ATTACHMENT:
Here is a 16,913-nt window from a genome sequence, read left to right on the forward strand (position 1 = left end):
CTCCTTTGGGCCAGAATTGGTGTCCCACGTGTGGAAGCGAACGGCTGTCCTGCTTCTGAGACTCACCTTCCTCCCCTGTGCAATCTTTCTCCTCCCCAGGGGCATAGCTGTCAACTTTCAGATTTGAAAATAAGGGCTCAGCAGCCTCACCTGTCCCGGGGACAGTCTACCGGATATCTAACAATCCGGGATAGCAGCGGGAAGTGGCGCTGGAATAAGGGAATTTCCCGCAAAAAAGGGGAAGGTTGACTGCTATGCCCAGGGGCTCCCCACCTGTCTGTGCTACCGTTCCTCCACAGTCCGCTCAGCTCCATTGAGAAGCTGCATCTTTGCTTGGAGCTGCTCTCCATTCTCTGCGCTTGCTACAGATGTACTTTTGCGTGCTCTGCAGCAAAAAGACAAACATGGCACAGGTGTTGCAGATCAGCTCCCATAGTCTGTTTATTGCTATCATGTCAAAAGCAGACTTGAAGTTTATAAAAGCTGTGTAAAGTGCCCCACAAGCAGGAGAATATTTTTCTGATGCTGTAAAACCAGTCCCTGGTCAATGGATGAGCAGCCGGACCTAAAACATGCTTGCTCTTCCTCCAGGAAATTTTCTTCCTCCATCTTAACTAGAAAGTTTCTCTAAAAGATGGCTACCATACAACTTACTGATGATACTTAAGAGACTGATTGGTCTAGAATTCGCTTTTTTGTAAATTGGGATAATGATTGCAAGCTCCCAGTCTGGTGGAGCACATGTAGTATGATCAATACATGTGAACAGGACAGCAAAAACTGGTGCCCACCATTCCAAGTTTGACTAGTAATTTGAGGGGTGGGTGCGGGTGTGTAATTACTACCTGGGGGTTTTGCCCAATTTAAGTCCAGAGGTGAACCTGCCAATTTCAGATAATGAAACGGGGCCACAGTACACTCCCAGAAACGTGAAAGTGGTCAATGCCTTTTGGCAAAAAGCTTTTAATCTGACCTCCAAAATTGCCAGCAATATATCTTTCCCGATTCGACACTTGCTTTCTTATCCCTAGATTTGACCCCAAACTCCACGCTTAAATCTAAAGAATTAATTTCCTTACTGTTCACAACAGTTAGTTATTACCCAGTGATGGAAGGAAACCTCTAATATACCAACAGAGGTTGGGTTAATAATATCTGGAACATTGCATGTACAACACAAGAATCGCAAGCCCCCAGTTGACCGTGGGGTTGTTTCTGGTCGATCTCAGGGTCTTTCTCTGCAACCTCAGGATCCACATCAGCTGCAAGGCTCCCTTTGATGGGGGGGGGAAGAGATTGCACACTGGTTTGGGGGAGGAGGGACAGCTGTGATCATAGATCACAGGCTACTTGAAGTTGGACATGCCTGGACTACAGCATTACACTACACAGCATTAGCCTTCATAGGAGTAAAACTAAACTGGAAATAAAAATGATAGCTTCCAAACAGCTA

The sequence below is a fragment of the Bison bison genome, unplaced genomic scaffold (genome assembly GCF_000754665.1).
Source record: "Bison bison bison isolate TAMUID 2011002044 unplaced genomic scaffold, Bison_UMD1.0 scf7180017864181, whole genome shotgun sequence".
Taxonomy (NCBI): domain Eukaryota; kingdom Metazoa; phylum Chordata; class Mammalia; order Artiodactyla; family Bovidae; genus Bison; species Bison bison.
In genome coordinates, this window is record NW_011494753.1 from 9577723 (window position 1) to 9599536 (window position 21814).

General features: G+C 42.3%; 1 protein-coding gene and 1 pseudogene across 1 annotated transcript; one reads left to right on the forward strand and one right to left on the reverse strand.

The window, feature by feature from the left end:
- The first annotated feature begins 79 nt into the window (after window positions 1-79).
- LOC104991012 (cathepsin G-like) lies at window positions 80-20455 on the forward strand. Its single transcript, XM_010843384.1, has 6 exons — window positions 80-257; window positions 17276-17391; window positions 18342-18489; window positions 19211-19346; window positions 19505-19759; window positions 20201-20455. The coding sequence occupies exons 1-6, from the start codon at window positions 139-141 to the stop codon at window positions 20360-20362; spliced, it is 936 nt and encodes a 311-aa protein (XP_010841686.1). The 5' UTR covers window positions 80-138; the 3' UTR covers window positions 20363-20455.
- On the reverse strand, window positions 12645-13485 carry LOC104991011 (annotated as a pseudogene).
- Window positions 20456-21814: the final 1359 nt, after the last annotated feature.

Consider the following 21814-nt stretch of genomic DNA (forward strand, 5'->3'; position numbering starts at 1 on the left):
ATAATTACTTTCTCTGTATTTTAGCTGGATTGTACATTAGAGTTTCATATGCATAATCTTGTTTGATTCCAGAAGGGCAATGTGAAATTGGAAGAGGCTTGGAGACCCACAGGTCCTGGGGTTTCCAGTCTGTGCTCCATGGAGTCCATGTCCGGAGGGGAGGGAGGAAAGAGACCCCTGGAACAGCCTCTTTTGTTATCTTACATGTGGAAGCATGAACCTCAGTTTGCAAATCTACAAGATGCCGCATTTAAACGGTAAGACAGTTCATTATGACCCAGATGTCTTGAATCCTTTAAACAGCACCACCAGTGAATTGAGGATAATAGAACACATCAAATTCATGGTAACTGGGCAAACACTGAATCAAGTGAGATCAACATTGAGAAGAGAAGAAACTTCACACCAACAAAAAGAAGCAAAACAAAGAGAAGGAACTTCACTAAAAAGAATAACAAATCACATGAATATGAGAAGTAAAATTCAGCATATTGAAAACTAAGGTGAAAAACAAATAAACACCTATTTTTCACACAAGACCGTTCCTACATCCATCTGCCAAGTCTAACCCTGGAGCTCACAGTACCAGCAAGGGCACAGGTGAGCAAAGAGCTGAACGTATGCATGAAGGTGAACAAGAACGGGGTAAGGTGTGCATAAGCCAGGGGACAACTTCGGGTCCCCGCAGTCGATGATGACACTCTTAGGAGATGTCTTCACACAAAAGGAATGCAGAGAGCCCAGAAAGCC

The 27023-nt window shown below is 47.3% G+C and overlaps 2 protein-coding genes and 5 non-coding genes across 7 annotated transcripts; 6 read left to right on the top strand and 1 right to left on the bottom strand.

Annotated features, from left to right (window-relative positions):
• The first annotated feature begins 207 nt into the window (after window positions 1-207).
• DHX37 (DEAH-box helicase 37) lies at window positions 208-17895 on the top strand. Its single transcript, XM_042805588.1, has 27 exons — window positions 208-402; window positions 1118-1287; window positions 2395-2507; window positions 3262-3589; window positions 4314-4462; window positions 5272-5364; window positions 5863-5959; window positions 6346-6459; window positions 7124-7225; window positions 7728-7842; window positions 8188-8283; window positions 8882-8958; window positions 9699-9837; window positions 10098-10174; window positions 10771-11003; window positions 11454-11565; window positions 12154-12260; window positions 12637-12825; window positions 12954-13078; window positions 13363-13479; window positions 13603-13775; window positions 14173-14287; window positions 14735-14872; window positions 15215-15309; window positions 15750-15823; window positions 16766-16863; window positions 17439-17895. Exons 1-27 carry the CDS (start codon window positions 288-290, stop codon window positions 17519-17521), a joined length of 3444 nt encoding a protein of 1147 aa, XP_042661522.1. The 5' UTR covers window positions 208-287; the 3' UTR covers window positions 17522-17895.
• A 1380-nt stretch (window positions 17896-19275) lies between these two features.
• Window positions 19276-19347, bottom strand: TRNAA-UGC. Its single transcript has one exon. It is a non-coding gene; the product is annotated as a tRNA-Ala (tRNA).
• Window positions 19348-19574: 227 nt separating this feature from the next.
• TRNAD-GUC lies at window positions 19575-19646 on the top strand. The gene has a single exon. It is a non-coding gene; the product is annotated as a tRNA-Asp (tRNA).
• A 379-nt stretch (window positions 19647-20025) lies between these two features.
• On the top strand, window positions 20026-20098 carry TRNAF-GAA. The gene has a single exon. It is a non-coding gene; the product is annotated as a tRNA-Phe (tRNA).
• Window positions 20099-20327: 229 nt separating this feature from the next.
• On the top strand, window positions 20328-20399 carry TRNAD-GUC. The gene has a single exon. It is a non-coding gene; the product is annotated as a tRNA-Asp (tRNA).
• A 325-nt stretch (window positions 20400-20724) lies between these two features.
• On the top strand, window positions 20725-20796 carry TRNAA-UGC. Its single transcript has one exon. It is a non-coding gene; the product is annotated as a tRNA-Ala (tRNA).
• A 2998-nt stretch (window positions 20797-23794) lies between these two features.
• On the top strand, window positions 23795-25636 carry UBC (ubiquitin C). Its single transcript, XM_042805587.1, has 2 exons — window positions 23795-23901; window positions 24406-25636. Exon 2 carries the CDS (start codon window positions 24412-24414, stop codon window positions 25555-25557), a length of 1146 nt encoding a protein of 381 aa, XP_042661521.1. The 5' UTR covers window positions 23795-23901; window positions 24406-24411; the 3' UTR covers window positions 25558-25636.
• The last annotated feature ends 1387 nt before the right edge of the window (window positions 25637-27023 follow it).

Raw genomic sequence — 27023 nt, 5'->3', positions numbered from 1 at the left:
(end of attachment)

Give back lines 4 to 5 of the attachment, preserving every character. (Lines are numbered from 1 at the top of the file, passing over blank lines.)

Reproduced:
Source record: "Bison bison bison isolate TAMUID 2011002044 unplaced genomic scaffold, Bison_UMD1.0 scf7180017864181, whole genome shotgun sequence".
Taxonomy (NCBI): domain Eukaryota; kingdom Metazoa; phylum Chordata; class Mammalia; order Artiodactyla; family Bovidae; genus Bison; species Bison bison.